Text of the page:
With just over six months to go until the vital UN climate talks, Boris Johnson has urged world leaders at a virtual summit at the White House to step up their plans to cut greenhouse gas emissions this decade. .
“It is vital for all of us to show that this is not just an expensive politically correct green act of ‘rabbit hugs’ or whatever you want to say,” the prime minister told possibly a little puzzled leaders. “There’s nothing wrong with ‘rabbit hugs,’ but you know what I mean.”
“The cake has to be eaten,” he went on to suggest as an overriding motto, arguing that cutting carbon emissions could also be good for the economy. This followed his famous Brexit quote that when it came to cakes, he was “holding it and pro eating it.”
But ecology experts said Johnson was failing to combine rhetoric with action and that the UK would need to come up with clear new policies and sweeping changes in government departments to show the leadership necessary to drive action around the world.
US President Joe Biden, the world’s second-largest emitter, made a new promise to cut his country’s emissions in half by 2030 compared to 1990 levels, which was applauded by many of the world’s leading climate experts, although some activists said the US should go further. Japan and Canada also presented more difficult targets.
However, China, the world’s largest emitter, has yet to detail its plans for emissions in the next decade. Its current goal, announced last year, for emissions to peak by 2030 is considered insufficient, and climate analysts are calling for the country to set a maximum date in 2025.
The emissions pledges, called nationally determined contributions, are the foundation of the 2015 Paris climate agreement and are essential to meeting its goals of keeping global temperature increases well below 2 ° C, and preferably no more than 1 ° C. , 5 ° C, above pre-industrial levels.
Governments will meet in November in Glasgow for the UN COP26 climate summit to assess pledges and try to move towards meeting the Paris targets. Even with the announcements at the US climate meeting on Thursday, the world is still far off course, and the UK, as host to the vital talks, will face a difficult diplomatic task.
Johnson has accepted the recommendations of the UK Climate Change Committee to reduce greenhouse gas emissions by 78% by 2035 and by 68% by 2030.
He called on other nations to follow his example. “The UK has shown that it is possible to cut emissions while growing the economy, which makes the question of going to net zero not so much technical as political,” he said. “If we really want to stop climate change, then this must be the year we get serious about doing it. Because the 2020s will be remembered as the decade in which world leaders came together to change course or as a failure. “
He called on all countries to come to Glasgow in November “armed with ambitious goals and the plans necessary to achieve them. And let the history books show that it was this generation of leaders that possessed the will to preserve our planet for generations to come. “
However, the UK has surprised many leading figures in climate diplomacy with recent actions that, according to many, appeared to go against the government’s green ambitions. The main one has been the cut in foreign aid, from 0.7% to 0.5% of GDP, which according to experts would harm countries trying to cope with the impacts of climate collapse, although climate aid is limited to 11.6 billion pounds over five years.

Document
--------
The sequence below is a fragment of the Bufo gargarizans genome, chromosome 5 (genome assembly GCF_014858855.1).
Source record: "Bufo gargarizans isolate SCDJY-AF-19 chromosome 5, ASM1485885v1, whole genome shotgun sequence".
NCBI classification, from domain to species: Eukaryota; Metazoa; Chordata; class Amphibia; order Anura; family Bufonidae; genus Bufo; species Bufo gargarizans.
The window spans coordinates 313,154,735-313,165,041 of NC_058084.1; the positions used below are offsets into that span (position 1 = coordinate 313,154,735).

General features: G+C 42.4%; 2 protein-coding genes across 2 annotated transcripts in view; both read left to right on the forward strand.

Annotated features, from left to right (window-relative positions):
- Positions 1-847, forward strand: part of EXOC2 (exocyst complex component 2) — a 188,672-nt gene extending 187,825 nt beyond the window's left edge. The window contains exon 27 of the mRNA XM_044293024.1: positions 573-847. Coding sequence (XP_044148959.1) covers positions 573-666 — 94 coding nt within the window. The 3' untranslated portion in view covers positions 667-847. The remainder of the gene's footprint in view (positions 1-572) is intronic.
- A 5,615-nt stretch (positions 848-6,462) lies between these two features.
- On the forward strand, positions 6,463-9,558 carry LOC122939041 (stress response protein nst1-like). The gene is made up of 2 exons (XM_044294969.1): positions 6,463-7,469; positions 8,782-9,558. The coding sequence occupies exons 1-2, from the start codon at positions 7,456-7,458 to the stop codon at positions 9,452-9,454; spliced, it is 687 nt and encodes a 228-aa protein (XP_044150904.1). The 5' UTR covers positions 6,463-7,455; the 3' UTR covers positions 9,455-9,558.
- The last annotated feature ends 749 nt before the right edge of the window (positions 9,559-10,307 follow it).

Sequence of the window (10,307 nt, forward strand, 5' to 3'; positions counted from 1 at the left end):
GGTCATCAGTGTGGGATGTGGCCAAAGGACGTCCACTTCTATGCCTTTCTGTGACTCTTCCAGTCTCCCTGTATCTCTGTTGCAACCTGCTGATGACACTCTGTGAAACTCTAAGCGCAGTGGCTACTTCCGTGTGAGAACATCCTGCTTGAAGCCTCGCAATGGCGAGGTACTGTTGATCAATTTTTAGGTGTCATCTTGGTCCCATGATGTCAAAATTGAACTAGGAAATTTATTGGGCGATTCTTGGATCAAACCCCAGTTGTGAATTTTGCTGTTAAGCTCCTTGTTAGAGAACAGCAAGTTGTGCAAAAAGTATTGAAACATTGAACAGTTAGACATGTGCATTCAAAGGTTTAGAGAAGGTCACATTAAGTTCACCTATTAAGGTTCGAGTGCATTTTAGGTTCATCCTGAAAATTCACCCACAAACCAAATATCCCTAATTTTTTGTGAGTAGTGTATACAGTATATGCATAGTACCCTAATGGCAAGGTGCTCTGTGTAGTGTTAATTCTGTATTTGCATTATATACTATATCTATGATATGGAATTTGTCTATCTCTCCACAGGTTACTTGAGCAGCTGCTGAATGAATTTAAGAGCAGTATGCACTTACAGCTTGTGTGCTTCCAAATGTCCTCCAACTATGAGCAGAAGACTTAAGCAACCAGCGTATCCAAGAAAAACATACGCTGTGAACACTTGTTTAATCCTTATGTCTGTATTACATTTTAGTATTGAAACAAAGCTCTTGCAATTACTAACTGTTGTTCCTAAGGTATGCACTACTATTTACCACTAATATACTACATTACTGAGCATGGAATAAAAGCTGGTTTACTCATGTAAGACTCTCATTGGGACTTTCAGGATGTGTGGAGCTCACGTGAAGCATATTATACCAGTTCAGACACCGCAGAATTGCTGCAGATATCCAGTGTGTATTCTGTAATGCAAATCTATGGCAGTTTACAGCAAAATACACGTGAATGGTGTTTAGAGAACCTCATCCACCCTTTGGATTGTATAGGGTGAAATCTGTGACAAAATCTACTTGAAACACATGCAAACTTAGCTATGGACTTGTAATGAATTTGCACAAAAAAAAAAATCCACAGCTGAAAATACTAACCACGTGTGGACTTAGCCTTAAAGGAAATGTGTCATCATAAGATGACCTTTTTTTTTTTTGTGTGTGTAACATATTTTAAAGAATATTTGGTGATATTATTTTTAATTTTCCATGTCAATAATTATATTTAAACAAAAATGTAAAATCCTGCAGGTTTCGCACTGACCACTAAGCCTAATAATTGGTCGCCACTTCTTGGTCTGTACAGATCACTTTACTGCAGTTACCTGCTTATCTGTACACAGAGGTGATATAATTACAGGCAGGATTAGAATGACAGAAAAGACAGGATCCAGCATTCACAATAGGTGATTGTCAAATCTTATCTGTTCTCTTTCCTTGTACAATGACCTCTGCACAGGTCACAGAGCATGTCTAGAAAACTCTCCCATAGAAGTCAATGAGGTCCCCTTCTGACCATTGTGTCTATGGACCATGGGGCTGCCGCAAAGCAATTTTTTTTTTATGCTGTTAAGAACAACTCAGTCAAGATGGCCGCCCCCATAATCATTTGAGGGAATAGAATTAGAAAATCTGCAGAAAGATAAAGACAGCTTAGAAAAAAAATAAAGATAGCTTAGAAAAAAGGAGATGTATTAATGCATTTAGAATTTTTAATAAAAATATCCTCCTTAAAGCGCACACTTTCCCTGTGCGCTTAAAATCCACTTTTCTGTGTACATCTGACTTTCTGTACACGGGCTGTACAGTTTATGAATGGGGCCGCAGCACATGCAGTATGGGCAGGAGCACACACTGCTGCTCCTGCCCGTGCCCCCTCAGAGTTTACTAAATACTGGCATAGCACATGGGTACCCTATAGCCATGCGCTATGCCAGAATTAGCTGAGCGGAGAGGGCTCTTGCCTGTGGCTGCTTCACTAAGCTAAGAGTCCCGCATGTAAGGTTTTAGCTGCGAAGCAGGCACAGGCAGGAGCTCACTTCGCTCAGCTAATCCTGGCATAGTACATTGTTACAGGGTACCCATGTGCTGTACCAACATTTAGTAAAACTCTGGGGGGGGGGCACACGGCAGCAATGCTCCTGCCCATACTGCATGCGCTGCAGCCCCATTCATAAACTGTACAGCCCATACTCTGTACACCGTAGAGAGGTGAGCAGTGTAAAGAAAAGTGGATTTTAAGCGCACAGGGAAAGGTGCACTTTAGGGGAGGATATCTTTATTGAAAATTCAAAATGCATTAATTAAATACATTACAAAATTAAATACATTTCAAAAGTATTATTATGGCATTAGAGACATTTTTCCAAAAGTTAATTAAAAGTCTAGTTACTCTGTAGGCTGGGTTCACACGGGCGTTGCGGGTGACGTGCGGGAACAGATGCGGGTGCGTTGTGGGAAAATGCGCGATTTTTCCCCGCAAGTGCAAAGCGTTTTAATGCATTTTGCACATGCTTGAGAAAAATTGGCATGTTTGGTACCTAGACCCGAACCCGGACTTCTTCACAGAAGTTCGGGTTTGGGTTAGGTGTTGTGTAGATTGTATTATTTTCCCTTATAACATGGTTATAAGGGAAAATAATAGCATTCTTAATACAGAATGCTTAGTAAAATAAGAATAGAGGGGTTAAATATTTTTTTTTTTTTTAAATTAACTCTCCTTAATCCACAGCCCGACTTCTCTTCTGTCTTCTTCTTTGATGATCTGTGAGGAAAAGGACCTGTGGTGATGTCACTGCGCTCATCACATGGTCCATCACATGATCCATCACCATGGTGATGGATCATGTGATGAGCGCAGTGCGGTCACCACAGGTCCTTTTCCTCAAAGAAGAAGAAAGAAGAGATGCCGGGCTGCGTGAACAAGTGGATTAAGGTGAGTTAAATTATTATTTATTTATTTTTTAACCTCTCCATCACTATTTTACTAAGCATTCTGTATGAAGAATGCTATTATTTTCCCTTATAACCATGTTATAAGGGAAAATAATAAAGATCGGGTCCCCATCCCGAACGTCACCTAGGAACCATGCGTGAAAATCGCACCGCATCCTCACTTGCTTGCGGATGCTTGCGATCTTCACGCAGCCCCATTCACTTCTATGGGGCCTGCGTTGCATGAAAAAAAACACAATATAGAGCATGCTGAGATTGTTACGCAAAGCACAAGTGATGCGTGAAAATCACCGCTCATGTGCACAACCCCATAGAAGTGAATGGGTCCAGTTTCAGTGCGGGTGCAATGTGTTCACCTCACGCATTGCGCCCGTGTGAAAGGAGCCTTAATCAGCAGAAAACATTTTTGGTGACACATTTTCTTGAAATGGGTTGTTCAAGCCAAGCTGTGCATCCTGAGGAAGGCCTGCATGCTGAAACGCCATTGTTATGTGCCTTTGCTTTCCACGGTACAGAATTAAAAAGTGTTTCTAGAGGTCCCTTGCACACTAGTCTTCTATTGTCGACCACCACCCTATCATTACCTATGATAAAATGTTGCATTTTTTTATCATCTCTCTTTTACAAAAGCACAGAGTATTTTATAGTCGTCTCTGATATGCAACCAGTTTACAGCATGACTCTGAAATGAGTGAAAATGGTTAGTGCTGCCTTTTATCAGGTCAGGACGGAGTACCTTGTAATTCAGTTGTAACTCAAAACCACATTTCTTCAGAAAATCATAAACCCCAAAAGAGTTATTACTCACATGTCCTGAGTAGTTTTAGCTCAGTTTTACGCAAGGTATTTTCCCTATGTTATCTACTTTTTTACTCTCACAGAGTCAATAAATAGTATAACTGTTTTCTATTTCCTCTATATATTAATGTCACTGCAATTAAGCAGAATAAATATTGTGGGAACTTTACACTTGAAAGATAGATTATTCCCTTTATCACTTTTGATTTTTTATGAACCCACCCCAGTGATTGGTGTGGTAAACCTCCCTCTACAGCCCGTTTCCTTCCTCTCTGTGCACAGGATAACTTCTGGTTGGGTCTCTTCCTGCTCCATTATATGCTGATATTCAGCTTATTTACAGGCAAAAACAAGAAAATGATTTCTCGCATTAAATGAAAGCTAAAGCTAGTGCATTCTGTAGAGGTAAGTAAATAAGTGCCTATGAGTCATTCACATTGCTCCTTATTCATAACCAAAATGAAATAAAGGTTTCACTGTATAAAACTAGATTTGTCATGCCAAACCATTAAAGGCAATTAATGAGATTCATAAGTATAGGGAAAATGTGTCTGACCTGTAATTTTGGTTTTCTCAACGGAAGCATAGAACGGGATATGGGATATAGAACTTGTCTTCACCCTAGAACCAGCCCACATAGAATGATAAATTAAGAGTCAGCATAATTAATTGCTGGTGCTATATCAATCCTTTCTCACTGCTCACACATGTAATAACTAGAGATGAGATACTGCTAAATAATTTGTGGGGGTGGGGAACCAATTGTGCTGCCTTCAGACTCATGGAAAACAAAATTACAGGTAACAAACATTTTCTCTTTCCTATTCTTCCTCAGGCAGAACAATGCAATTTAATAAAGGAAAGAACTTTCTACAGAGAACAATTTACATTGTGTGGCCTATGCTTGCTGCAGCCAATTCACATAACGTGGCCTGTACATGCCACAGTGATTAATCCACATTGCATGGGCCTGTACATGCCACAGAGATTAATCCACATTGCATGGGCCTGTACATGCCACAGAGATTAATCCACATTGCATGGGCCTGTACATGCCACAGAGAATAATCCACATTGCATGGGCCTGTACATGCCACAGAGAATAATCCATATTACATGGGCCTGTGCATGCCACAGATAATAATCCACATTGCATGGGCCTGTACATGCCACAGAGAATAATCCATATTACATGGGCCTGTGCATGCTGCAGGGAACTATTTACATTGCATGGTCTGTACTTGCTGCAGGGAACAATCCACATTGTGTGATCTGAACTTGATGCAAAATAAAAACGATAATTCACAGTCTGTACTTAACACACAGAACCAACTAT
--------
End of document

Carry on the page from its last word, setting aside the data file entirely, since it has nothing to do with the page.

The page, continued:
The initial green light for a new coal mine in Cumbria also raised questions, as did the UK’s support for the skeptical former Australian climate minister Mathias Cormann as the next OECD head. There were also a number of internal measures, including new oil and gas licenses in the North Sea; scrapping the green housing subsidy for low-carbon insulation and heating; airport expansion; and reducing incentives for electric cars, which observers said appeared to show a lack of joint thinking on green issues across the government.
Ed Miliband, the Labor Party’s alternative business secretary, who led the UK delegation to the Copenhagen climate summit in 2009, said the government must put more pressure on nations to further strengthen its goals, so that the Cop26 be a success. “We should not think that the promises made in April are the last word before a summit in November,” he said. “There is room to do more.”
But he added that to do so, the UK government would need a more compelling strategy. “What they are doing, with the cut in foreign aid, the new coal mine, etc., we would have more strength and moral authority if we were speaking the way we speak instead of just speaking the way we speak.”
Experts have warned that the government must do much more to integrate climate goals across all departments to achieve a consistent approach. Support from the Treasury will be key, but many think the signals are so far off that the Treasury has failed to grasp the challenge.
Caroline Lucas, a Green Party deputy, said: “Yes [the business secretary] Kwasi Kwarteng believes that the energy white paper, the prime minister’s 10-point plan, and a few more offshore wind turbines will see the UK hit its new climate target by 2035, so he doesn’t get the science. They won’t even meet the earlier and weaker targets, let alone lead us to a 78% emission reduction by 2035.
“The attitude of this government is to keep its fingers crossed and hopefully something comes up. There is no willingness to participate in some of the critical political decisions that need to be made and in the plans that are launched and then abandoned. “
George is Digismak’s reported cum editor with 13 years of experience in Journalism